The broad goal of this research project is to elucidate the mechanisms by which proteins and lipids in the endosome are packaged into transport carriers that bud from the endosome and ferry cargo to the Golgi apparatus and other organelles. These trafficking pathways, collectively termed 'endosomal retrograde transport,'are vital for cell physiology and homeostasis, metazoan development and they counter poorly understood processes that contribute to lysosomal storage diseases, cancer, Alzheimer's disease, and other diseases. In previous funding cycles we discovered that retrograde pathways are used to modulate the composition of the plasma membrane in response to environmental and nutritional cues, and we established roles for a soluble protein sorting complex called 'retromer'and three effectors of Phosphatidylinositol 3-kinase (PI3K) called sorting nexin (SNX) proteins. These components assemble on the endosome membrane where they capture and package cargo into budding transport carriers but the underlying mechanisms are unknown. With the principle cellular function of retromer now well established, the major challenge for the field is to elucidate the mechanisms by which it functions. Biochemical approaches will be used to dissect the mechanism of retromer assembly with cargo on the endosome membrane. These experiments will complemented with live cell imaging of retrograde transport that will place the assembly reactions in a physiological context. In recognition that the retromer sorting nexins are members of a much larger SNX protein family for which the functions of all but a few have been described, unbiased, proteome scale experiments will be used to elucidate the functions of each sorting nexin and to assess their specific contributions to cell physiology.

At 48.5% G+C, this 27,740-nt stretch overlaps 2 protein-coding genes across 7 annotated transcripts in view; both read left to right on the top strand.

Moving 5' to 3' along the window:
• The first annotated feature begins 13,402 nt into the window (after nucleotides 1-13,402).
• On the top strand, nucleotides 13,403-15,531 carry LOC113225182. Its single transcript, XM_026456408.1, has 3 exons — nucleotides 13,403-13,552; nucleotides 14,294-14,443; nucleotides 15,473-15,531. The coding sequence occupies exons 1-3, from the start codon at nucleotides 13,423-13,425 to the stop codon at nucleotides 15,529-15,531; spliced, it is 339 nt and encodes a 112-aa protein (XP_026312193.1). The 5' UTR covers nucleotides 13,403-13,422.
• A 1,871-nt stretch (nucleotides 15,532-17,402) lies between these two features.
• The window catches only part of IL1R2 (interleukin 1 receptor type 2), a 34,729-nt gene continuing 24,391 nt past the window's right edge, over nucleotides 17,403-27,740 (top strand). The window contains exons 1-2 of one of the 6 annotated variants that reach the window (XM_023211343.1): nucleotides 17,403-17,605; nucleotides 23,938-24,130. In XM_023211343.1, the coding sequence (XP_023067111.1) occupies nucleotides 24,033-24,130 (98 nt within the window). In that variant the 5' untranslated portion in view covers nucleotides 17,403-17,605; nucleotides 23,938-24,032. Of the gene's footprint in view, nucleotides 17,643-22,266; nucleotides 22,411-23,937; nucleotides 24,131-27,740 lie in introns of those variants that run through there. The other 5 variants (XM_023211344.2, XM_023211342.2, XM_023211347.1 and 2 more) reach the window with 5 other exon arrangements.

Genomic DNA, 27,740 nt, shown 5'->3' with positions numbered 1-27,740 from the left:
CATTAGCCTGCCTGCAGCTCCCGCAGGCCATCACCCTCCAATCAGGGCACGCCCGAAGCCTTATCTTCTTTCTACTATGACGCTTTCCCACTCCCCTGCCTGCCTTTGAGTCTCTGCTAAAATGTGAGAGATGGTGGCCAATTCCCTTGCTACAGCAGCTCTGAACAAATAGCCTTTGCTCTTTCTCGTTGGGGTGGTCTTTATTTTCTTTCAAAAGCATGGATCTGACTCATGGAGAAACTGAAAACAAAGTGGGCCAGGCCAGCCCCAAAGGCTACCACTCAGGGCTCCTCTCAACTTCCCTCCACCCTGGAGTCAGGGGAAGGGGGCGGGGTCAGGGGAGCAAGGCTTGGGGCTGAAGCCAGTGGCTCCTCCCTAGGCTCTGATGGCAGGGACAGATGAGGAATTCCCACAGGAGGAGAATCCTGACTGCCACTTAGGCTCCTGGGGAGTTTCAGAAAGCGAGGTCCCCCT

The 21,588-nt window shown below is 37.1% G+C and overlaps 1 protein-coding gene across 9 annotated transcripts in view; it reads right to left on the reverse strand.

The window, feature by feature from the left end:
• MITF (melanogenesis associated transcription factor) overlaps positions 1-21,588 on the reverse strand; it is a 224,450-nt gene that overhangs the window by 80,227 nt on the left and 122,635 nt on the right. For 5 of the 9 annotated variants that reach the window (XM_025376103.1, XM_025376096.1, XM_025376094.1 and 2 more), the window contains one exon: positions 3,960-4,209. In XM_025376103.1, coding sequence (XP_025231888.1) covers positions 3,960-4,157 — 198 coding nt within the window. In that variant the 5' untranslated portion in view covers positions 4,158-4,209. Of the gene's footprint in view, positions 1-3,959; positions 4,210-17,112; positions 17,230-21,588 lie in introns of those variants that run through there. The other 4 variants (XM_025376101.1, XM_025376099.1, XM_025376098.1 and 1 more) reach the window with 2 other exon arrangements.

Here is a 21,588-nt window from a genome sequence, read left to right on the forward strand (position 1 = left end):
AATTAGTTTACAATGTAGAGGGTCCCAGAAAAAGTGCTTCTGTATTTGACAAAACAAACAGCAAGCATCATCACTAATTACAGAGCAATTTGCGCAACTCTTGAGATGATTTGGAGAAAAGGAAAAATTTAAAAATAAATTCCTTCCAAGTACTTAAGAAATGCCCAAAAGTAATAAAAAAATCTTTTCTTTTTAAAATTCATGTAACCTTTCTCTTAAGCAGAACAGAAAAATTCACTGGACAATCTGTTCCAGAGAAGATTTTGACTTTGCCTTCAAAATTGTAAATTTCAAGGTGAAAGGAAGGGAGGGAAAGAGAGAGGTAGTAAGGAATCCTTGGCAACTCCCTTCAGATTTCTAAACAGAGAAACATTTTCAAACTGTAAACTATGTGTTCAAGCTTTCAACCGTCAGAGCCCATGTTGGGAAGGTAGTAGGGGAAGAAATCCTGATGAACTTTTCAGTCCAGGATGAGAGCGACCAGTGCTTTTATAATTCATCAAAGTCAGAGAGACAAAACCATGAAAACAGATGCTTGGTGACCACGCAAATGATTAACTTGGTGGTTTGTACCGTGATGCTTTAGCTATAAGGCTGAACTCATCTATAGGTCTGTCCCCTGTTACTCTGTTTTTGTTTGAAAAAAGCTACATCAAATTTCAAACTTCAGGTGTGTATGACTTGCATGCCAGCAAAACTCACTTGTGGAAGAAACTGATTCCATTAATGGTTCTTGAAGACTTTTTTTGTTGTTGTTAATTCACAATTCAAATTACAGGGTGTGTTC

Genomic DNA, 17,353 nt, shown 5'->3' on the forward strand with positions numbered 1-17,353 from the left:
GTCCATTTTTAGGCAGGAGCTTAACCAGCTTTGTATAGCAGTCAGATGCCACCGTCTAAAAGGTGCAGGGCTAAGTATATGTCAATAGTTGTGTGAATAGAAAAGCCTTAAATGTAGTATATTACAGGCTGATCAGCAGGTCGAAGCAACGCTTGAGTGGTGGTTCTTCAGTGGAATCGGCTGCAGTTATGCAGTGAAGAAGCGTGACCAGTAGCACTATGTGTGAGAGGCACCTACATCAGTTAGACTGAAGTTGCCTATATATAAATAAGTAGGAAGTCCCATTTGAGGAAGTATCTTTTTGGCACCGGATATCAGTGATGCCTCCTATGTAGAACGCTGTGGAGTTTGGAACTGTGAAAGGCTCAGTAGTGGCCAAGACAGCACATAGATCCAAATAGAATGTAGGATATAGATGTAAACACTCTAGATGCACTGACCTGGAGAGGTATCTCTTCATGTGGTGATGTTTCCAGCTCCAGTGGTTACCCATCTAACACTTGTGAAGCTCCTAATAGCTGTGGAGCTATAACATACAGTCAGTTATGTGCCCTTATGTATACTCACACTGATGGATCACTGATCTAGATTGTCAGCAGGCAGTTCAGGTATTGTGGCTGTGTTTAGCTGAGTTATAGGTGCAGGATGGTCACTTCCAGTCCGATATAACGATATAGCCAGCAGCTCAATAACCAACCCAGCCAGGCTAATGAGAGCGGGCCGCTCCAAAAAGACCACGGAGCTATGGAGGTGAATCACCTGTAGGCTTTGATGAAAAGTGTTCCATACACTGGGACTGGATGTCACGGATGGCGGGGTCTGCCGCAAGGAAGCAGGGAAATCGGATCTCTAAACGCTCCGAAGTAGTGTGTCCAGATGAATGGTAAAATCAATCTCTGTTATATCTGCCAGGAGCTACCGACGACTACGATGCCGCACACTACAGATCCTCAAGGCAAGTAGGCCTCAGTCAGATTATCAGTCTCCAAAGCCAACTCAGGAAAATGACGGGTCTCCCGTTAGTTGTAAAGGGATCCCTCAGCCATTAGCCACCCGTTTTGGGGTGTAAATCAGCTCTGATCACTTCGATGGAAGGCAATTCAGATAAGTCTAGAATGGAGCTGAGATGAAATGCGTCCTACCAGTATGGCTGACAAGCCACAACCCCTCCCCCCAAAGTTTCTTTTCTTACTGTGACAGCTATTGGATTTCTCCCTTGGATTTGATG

The cell contains a set of internal compartments (called organelles) that exchange molecules. The proposed research addresses how protein and lipid molecules are trafficked between organelles. Defects in these pathways lead to cancer, Alzheimer's and other neurological diseases, and cardiovascular disease.
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